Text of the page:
Rustic Plum Cake

"Recipe from Cook's Illustrated. Italian plums work the best. Bought a lot of Italian plums at the farmer's market, so I had to make a few cakes and then freeze most of them. Freezing the cakes didn't seem to hurt the flavor at all. Now all I have to do is pop one out of the freezer when I'm in the mood for a delicious plum cake!"
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Ready In:
1hr 20mins




  • Cook jam and brandy in 10-inch nonstick skillet over medium heat until reduced to thick syrup, 2 to 3 minutes. Remove skillet from heat and place plums cut-side down in syrup. Return skillet to medium heat and cook until plums shed their juices and thick syrup is again formed, about 5 minutes, shaking pan to prevent plums from sticking. Cool plums in pan, about 20 minutes.
  • Adjust oven rack to middle position and heat oven to 350°F Grease and flour 9-inch springform pan. Process sugar and almonds in food processor until nuts are finely ground, about 1 minute. Add flour, baking powder, and salt; pulse to combine. Add butter and pulse until mixture resembles coarse sand, about ten 1-second pulses. Add eggs, vanilla, and almond extract (if using) and process until smooth, about 5 seconds, scraping bowl once if needed (batter will be very thick and heavy).
  • Transfer batter to prepared pan; using spatula, spread batter evenly to pan edges and smooth surface. Stir plums to coat with syrup. Arrange plum halves, skin-side down, evenly over surface of batter. Bake until cake is golden brown and wooden skewer inserted into center comes out with few crumbs attached, 40 to 50 minutes. Run paring knife around sides of cake to loosen. Cool in pan on wire rack until just warm or to room temperature, at least 30 minutes. Remove cake from pan and dust with confectioners’ sugar. Cut into wedges and serve.
  • Note:This recipe works best with Italian plums, which are also called prune plums. If substituting regular red or black plums, use an equal weight of plums, cut them into eighths, and stir them a few times while cooking. Arrange slices, slightly overlapped, in two rings over surface of cake. Do not use canned Italian plums. Blanched whole almonds can be used but must be processed 30 seconds longer until finely ground. The brandy can be omitted, but then you will need to melt the jam with 1 tablespoon water before adding the plums. Don’t add the leftover plum cooking liquid to the cake before baking; reserve it and serve with the finished cake or over ice cream. The cake can be served with lightly sweetened whipped cream.

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  1. I used the rasbery jam, the almond extract and omitted the brandy-- came out delish! Not too sweet and we ate it as a dessert and also for breakfast-- this dish looks sophisticated enough to serve at an elegant party-- next time I will take pics!
  2. This cake is dense and moist and not too sweet. This is one of my favorite cake recipes; thanks for posting!
  3. A friend made this recipe for a dessert and then she shared the remaining slice...I ate it for breakfast the next day! It's not too sweet and considered myself very special.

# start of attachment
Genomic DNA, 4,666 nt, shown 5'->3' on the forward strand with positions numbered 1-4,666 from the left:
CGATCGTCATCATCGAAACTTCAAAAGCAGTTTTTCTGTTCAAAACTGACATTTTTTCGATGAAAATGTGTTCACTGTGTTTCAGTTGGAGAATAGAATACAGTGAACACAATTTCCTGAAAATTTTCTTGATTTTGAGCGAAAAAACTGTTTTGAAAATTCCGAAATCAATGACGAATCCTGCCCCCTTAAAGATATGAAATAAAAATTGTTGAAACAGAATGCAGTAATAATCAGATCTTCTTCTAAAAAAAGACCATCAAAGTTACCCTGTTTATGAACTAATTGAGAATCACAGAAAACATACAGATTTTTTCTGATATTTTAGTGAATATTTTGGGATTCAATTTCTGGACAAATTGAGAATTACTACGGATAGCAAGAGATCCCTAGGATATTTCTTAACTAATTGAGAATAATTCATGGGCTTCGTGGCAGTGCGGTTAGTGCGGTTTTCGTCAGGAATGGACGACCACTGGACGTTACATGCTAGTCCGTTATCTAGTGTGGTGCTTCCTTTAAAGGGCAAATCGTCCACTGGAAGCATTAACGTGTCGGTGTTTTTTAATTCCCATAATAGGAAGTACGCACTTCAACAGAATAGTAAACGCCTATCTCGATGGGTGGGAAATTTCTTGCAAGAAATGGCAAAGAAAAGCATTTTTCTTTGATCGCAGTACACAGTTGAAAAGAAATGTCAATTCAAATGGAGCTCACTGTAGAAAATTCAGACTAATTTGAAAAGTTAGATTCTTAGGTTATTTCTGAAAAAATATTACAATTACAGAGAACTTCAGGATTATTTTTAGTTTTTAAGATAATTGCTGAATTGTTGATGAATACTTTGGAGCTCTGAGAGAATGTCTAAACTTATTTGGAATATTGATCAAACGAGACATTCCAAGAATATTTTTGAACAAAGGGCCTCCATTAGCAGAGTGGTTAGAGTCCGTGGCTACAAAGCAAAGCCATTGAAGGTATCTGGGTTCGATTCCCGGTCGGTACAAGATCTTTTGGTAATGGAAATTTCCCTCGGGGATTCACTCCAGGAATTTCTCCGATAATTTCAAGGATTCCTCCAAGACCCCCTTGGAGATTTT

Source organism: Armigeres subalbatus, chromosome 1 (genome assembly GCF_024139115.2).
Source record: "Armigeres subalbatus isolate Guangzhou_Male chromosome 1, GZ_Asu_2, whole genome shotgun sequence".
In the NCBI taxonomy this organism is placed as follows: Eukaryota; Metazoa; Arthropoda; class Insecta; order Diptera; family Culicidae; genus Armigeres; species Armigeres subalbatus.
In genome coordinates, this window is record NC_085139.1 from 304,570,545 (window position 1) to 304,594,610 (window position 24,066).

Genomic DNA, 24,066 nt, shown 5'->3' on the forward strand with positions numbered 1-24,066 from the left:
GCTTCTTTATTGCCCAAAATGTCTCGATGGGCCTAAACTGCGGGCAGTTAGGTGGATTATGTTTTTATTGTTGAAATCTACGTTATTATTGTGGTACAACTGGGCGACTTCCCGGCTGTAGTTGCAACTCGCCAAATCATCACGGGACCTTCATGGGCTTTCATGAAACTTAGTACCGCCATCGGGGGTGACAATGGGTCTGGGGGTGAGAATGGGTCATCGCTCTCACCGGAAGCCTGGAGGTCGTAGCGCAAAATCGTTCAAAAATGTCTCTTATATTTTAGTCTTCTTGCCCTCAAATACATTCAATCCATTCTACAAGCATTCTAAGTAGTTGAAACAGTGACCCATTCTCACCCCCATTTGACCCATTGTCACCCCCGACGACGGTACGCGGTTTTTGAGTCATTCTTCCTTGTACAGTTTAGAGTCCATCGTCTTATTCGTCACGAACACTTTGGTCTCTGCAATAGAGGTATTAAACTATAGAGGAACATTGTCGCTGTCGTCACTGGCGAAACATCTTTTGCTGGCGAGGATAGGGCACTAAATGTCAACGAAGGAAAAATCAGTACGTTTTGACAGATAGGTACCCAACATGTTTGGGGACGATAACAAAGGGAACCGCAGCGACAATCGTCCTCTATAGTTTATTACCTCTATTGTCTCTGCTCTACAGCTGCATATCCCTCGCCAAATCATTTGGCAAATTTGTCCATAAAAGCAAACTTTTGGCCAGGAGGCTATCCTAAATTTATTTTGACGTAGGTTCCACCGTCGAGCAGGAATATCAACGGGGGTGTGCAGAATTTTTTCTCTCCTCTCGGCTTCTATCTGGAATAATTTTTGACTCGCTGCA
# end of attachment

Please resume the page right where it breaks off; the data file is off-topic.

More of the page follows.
4. I made this recipe with two slight alterations - I used strawberry jam in place of the jelly, and used amaretto in place of the brandy. The cooked plums kept the inside of the cake moist and juicy, and the extra sauce added afterwards tasted great with some whipped cream!
  5. I have made this recipe from the Cook's Illustrated magazine many times and it always comes out perfect and delicious. If you like almond flavored cake, this is a great recipe. I have not met a person yet who didn't LOVE this cake, and it's so easy to make!


  1. I made this recipe with two slight alterations - I used strawberry jam in place of the jelly, and used amaretto in place of the brandy. The cooked plums kept the inside of the cake moist and juicy, and the extra sauce added afterwards tasted great with some whipped cream!


My parents are from Russia and I was born in Norway. I grew up in Queens, NY. I have lived in Guam, MA, and VA; and in all the places I have lived, I never found pizza, bagels, and bread like they make it in NY. As a New Yorker, you took it for granted, even bad pizzerias in NY were better than what I have tried elsewhere. So, for the past 20 years I have tried to develop my own dough, I have come close. I have worked in Washington, DC, for 14 years in the Federal govt. My husband and I moved to Oregon in 2005. Just left our jobs and the East coast forever! Have no regrets! We love our new state/home. Enjoy camping, hiking, kayaking, and beachcombing. I love to read, mostly science fiction/fantasy novels, and craft projects. Over the years, cooking has developed into a passion for me, my husband is very happy about this obsession, his only gripe is I don't repeat a lot of his favorites because I'm always trying out something new, oh well. So many recipes so little time to explore them all. My cookbook collection is huge, can't help it, I admit it--its an addiction. Then the internet comes along with sites like this one and so many others, what is a person to do? Try them all of course! Since we moved to Oregon, we haven't hooked up our cable TV and don't miss it. In fact, we gained more time--we're in control!
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